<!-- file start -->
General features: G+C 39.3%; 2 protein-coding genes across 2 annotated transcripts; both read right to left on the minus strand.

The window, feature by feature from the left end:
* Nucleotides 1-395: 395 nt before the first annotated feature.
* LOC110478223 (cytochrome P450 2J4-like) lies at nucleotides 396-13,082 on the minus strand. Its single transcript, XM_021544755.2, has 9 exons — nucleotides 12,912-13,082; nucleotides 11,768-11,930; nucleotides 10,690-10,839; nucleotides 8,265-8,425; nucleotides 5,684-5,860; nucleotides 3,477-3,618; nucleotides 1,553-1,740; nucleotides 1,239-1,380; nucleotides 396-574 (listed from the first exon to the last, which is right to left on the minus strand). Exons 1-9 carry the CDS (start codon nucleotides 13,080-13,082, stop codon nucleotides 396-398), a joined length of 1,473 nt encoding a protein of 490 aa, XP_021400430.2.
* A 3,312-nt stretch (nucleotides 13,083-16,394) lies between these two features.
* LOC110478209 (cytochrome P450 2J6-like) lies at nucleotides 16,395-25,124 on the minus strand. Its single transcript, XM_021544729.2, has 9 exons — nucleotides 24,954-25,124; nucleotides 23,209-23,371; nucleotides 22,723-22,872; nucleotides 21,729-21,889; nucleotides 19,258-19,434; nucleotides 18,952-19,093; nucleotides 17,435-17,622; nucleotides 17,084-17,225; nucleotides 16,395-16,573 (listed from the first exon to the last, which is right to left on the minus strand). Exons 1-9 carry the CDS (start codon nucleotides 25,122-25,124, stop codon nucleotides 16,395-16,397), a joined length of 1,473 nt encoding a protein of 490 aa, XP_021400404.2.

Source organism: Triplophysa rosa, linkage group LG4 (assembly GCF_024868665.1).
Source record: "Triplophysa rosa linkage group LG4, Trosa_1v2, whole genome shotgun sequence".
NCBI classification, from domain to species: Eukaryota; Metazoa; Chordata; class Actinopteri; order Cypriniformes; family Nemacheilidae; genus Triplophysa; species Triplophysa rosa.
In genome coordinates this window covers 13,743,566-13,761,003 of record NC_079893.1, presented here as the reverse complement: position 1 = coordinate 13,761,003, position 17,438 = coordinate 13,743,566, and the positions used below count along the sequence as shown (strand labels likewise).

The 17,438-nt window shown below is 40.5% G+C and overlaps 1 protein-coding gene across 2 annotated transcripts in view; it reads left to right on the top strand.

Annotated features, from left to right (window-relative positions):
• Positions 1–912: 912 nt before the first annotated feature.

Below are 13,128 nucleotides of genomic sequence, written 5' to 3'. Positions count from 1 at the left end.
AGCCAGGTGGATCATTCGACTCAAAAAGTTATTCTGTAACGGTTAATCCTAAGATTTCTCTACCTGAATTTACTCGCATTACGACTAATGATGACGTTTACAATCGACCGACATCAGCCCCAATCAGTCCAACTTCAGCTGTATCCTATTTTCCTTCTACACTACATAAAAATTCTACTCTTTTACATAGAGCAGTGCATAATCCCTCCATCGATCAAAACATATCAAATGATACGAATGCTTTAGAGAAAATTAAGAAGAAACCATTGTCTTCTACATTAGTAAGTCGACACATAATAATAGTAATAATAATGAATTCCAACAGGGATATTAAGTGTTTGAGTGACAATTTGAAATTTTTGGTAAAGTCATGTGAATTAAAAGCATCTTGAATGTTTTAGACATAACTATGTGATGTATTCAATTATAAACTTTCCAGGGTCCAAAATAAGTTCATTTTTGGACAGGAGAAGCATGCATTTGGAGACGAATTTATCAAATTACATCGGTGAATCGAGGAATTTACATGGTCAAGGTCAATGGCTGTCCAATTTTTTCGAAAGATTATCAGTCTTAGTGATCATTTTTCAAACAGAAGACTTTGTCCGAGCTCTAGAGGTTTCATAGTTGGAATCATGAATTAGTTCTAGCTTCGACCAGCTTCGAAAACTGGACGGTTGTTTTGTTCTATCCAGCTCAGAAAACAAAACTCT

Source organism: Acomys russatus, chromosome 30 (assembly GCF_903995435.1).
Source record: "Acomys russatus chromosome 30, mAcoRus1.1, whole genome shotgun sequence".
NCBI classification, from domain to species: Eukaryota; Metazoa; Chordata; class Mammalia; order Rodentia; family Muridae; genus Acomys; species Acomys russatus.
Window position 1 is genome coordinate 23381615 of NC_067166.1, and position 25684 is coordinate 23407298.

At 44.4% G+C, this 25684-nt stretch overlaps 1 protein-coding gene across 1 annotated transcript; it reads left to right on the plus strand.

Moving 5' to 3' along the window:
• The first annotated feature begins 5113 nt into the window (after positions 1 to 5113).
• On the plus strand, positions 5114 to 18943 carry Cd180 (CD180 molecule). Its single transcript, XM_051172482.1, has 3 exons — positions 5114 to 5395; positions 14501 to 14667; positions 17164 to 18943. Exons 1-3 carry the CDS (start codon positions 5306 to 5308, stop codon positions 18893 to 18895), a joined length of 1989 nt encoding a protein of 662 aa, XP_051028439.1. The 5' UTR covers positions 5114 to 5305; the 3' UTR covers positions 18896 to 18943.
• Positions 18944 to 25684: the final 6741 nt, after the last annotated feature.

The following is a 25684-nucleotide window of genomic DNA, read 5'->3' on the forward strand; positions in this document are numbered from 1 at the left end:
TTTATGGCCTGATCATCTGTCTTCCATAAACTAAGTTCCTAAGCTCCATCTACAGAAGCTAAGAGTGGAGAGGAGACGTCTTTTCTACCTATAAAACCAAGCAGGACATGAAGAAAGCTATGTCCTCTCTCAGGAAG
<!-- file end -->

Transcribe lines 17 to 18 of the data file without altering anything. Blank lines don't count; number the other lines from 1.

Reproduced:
Source record: "Acomys russatus chromosome 30, mAcoRus1.1, whole genome shotgun sequence".
NCBI classification, from domain to species: Eukaryota; Metazoa; Chordata; class Mammalia; order Rodentia; family Muridae; genus Acomys; species Acomys russatus.